Ice Skating | The Canadian Encyclopedia


Ice Skating

Ice skating probably originated in Scandinavia over 2000 years ago as a means of transportation.
In winter the National Capital Commission maintains the longest skating rink in the world, along the Rideau Canal. The Chateau Laurier is in the background (Corel Professional Photos).

Ice skating probably originated in Scandinavia over 2000 years ago as a means of transportation. It was also practised on the canals of Holland during the Middle Ages. Early references to skating in England date from the 17th century. The first skates were made from the shank or rib bones of elk, caribou and other animals, and the word "skate" likely derives from the early German word schake, meaning shank. As a social and recreational pastime, skating was popular in Britain and France during the 18th century, and the world's first skating club was formed in Edinburgh in 1742.

In Canada, according to legends, the Iroquois used to skate, tying animal shinbones to their footwear with leather thongs; and in Acadia, French explorers were skating as early as 1604. Skating as a sport was introduced into Canada by British garrison officers in the 1840s, and quickly gained a strong following. It was thought especially appropriate for girls and women, and thus became an important social pastime.

Canada led the world in the development of early skating rinks, and the first prepared outdoor commercial rink in the country was opened in Montréal in 1850. The first covered rink in the world was built in Québec City in 1852. The early rinks were built with natural ice; large sheds provided the skater with shelter from the wind and snow. The most famous of these early rinks was the Victoria Skating Rink in Montréal, built in 1862 and at that time the largest in the world. From this rink the game of ice hockey took its standard rink size. The first artificial rinks in Canada were built in Victoria and Vancouver, BC, during the winter of 1911-12, and artificial rinks are now found in most sizable communities. However, Canadians still skate for pleasure on frozen lakes, ponds and rivers. Ice skating is fundamental to the game of ice hockey and competitively takes the form of figure skating, speed skating and ice dancing.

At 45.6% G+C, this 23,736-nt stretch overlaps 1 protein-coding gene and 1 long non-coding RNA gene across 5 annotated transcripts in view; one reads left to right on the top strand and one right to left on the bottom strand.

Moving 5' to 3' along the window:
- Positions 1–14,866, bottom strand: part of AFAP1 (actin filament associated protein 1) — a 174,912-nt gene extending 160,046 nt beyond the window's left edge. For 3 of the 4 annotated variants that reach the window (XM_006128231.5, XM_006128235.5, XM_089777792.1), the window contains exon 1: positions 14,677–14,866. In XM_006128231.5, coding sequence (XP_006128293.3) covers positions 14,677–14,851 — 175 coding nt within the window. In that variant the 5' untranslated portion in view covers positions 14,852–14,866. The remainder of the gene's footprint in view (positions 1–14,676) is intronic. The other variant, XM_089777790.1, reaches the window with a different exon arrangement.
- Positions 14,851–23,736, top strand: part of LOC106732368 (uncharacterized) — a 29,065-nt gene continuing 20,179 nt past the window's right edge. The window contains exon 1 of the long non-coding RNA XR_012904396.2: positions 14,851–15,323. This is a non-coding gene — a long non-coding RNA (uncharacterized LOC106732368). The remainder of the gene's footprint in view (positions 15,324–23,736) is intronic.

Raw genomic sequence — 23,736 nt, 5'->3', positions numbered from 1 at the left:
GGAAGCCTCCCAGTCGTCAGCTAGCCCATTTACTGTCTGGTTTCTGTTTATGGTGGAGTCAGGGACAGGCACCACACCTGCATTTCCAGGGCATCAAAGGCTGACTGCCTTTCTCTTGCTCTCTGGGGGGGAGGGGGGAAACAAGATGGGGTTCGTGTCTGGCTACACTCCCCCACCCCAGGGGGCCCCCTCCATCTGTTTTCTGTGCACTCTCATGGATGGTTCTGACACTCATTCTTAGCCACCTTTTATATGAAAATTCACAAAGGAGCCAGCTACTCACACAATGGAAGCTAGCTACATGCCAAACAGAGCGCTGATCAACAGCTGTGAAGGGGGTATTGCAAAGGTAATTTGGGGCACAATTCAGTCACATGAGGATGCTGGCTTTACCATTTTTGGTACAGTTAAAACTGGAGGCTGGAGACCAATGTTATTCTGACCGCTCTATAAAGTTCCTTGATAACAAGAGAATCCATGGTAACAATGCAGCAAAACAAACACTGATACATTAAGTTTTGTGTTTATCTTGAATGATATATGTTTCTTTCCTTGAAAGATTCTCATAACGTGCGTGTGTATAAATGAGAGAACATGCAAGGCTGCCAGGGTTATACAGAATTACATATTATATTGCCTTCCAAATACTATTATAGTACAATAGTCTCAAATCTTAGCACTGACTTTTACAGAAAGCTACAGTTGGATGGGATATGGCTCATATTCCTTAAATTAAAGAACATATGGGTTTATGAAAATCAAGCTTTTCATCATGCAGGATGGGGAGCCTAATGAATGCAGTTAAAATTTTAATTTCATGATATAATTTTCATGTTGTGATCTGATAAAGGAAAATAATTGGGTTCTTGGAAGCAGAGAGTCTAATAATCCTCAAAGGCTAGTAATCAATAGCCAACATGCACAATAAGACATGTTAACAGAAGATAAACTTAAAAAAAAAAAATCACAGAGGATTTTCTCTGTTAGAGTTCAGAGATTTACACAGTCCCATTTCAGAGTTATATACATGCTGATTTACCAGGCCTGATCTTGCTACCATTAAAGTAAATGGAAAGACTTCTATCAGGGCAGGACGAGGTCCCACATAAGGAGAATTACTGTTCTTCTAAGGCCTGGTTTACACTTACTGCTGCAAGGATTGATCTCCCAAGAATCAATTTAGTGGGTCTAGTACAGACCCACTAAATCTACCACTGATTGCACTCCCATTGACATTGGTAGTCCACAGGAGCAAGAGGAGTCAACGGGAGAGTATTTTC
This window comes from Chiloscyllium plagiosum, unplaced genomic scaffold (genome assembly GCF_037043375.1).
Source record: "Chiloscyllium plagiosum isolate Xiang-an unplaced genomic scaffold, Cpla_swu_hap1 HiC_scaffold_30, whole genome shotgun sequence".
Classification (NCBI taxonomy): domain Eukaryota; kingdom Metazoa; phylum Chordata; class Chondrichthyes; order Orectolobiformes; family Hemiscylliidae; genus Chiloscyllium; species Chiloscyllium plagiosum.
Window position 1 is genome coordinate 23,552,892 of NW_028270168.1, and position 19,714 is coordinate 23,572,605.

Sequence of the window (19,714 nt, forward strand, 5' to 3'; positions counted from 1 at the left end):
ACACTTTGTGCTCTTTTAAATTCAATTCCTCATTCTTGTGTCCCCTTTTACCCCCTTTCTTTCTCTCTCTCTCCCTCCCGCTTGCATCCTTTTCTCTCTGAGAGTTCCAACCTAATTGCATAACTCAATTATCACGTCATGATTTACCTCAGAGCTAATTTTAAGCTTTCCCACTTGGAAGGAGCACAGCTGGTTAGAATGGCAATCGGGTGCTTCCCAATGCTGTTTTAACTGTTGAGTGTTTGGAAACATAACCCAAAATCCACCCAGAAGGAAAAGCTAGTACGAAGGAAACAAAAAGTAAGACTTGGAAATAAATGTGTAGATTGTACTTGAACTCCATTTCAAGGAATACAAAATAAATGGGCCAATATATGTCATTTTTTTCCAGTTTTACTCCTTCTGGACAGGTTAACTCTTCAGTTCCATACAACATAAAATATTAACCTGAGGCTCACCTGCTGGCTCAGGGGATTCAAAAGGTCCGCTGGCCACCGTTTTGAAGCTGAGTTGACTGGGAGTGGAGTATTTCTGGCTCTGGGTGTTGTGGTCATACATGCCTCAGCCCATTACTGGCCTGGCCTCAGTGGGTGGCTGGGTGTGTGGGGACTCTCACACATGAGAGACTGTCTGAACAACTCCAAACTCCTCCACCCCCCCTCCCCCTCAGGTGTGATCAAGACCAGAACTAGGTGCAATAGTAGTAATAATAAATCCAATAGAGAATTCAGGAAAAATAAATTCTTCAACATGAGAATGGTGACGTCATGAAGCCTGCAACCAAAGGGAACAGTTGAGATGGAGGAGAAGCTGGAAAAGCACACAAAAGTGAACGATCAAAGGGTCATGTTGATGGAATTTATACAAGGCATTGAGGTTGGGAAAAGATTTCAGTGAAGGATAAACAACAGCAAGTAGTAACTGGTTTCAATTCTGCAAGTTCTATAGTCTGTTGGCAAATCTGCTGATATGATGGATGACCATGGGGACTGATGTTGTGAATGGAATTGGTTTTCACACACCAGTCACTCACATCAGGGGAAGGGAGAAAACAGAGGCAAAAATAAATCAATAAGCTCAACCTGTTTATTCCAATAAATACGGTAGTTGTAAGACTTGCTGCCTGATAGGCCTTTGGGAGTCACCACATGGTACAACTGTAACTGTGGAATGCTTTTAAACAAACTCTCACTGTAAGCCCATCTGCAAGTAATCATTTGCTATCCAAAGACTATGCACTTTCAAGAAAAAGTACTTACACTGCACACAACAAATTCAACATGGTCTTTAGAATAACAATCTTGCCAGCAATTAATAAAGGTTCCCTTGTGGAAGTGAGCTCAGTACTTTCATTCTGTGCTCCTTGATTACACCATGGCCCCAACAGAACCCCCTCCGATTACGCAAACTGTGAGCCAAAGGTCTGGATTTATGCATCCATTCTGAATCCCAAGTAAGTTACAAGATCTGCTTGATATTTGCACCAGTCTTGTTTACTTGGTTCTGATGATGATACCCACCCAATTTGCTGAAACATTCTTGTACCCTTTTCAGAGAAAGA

The evolution of the skate to the modern steel blade or tube variety passed through several stages. Skates made entirely of iron were introduced in the 17th century. Steel skates, fastened with screws and clamps to the wearer's shoes, were first made in the 1850s. In 1861, John Forbes of Dartmouth, NS, developed the first spring-skate; adjusted with a single lever, it eliminated the need for screws and plates. Eventually, this style was replaced by the skate with a blade permanently attached to the boot. The 1990s saw the introduction of the clap skate, with the blade spring-hinged at the toe; this innovative design allowed the blade of the speed skater to remain in contact with the ice slightly longer, and resulted in significantly faster times.

In 1887 the Amateur Skating Association of Canada was founded, in Montréal, for both speed and figure skating. In 1939 figure skaters formed the Canadian Figure Skating Association.

Further Reading